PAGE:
It’s the break up you did not see coming. Companies that have Salesforce.com sometimes leave it. I encountered another one this month and while I was surprised the telltale signs were there. At the end of the day, my company will likely not deter a client from leaving Salesforce.com–that is, if they engage me in the conversation at all. However, as a Salesforce.com partner we must be honest about losing customers (justifiably or not) and that sometimes they simply leave the platform (ie Salesforce.com), not you.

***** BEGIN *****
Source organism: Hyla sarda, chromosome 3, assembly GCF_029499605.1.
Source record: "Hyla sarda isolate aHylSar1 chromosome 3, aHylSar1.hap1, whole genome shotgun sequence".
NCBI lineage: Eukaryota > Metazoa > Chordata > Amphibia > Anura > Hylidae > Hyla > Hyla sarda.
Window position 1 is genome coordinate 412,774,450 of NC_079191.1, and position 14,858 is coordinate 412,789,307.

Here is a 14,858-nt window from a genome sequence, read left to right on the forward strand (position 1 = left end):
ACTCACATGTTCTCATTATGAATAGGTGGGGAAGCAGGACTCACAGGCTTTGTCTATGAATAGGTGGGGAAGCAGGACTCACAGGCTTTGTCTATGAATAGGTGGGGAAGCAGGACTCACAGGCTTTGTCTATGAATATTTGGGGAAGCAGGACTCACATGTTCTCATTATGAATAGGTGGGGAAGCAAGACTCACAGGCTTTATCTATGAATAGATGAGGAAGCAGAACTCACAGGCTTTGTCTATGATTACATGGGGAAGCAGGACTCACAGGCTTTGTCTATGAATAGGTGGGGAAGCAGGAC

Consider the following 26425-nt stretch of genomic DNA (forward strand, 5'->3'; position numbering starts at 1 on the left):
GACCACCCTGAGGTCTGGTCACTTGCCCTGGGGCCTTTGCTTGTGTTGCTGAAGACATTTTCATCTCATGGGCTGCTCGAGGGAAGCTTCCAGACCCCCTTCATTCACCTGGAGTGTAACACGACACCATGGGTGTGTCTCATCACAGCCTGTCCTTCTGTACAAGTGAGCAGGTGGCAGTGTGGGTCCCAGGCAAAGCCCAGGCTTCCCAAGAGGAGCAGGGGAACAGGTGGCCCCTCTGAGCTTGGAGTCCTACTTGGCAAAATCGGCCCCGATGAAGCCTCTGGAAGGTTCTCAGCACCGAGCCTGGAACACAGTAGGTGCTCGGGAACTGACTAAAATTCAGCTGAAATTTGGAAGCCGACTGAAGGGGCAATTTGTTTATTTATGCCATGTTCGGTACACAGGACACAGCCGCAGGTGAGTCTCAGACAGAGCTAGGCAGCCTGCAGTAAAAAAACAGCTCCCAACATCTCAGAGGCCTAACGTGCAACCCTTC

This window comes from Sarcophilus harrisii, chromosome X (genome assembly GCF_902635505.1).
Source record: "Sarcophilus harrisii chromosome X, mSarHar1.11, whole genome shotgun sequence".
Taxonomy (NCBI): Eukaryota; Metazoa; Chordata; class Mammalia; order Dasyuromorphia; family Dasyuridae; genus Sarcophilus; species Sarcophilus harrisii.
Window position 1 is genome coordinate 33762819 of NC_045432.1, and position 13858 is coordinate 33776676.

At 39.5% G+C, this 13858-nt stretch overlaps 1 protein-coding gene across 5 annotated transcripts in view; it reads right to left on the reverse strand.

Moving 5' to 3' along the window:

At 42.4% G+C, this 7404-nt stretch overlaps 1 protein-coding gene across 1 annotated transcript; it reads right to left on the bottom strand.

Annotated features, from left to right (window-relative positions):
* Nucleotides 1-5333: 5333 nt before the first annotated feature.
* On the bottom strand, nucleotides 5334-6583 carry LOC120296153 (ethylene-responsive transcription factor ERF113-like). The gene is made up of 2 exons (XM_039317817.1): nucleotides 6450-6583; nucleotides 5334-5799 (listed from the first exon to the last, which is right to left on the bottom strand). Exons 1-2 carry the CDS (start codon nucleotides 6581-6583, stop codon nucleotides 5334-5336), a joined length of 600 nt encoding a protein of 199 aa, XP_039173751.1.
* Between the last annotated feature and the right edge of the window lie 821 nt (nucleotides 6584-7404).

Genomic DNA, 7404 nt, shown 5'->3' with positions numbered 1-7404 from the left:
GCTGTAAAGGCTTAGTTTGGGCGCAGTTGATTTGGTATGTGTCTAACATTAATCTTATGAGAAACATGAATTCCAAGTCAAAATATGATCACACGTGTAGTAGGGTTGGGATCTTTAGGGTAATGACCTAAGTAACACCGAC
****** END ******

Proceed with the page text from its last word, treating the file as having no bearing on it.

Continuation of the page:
So here are a few things companies considering new installations and the many more questioning if they should stay with Salesforce.com should understand before making a decision: